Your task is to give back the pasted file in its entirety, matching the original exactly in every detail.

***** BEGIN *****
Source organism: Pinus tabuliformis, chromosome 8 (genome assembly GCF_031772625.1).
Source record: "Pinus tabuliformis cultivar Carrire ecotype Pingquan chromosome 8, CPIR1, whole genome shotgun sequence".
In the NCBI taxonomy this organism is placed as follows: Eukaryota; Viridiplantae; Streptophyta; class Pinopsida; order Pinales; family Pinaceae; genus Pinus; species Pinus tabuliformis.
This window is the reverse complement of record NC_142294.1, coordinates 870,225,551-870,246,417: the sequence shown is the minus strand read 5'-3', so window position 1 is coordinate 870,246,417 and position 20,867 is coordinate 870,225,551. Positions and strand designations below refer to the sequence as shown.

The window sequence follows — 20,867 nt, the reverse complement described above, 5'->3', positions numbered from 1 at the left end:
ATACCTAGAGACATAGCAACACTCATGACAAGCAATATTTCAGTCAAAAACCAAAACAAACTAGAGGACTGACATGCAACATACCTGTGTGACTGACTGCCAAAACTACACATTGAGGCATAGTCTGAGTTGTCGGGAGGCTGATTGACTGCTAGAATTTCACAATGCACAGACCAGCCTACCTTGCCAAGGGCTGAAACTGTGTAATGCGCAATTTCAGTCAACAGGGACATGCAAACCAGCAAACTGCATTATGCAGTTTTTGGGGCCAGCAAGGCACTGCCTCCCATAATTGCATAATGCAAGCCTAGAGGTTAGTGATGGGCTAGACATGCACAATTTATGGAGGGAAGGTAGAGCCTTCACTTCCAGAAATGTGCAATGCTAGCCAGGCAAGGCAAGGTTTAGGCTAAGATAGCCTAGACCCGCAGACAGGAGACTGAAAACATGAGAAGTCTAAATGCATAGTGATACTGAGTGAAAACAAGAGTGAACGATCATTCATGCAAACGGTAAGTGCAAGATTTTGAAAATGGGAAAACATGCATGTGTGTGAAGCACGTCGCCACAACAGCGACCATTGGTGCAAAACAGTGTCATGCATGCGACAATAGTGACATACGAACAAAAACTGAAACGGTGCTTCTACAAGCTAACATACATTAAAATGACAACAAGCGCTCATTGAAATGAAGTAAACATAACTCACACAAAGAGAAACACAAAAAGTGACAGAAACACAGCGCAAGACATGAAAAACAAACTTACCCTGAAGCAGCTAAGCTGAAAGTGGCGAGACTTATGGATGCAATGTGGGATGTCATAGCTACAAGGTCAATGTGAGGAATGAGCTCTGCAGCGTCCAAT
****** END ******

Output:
Source organism: Pinus tabuliformis, chromosome 8 (genome assembly GCF_031772625.1).
Source record: "Pinus tabuliformis cultivar Carrire ecotype Pingquan chromosome 8, CPIR1, whole genome shotgun sequence".
In the NCBI taxonomy this organism is placed as follows: Eukaryota; Viridiplantae; Streptophyta; class Pinopsida; order Pinales; family Pinaceae; genus Pinus; species Pinus tabuliformis.
This window is the reverse complement of record NC_142294.1, coordinates 870,225,551-870,246,417: the sequence shown is the minus strand read 5'-3', so window position 1 is coordinate 870,246,417 and position 20,867 is coordinate 870,225,551. Positions and strand designations below refer to the sequence as shown.

The window sequence follows — 20,867 nt, the reverse complement described above, 5'->3', positions numbered from 1 at the left end:
ATACCTAGAGACATAGCAACACTCATGACAAGCAATATTTCAGTCAAAAACCAAAACAAACTAGAGGACTGACATGCAACATACCTGTGTGACTGACTGCCAAAACTACACATTGAGGCATAGTCTGAGTTGTCGGGAGGCTGATTGACTGCTAGAATTTCACAATGCACAGACCAGCCTACCTTGCCAAGGGCTGAAACTGTGTAATGCGCAATTTCAGTCAACAGGGACATGCAAACCAGCAAACTGCATTATGCAGTTTTTGGGGCCAGCAAGGCACTGCCTCCCATAATTGCATAATGCAAGCCTAGAGGTTAGTGATGGGCTAGACATGCACAATTTATGGAGGGAAGGTAGAGCCTTCACTTCCAGAAATGTGCAATGCTAGCCAGGCAAGGCAAGGTTTAGGCTAAGATAGCCTAGACCCGCAGACAGGAGACTGAAAACATGAGAAGTCTAAATGCATAGTGATACTGAGTGAAAACAAGAGTGAACGATCATTCATGCAAACGGTAAGTGCAAGATTTTGAAAATGGGAAAACATGCATGTGTGTGAAGCACGTCGCCACAACAGCGACCATTGGTGCAAAACAGTGTCATGCATGCGACAATAGTGACATACGAACAAAAACTGAAACGGTGCTTCTACAAGCTAACATACATTAAAATGACAACAAGCGCTCATTGAAATGAAGTAAACATAACTCACACAAAGAGAAACACAAAAAGTGACAGAAACACAGCGCAAGACATGAAAAACAAACTTACCCTGAAGCAGCTAAGCTGAAAGTGGCGAGACTTATGGATGCAATGTGGGATGTCATAGCTACAAGGTCAATGTGAGGAATGAGCTCTGCAGCGTCCAAT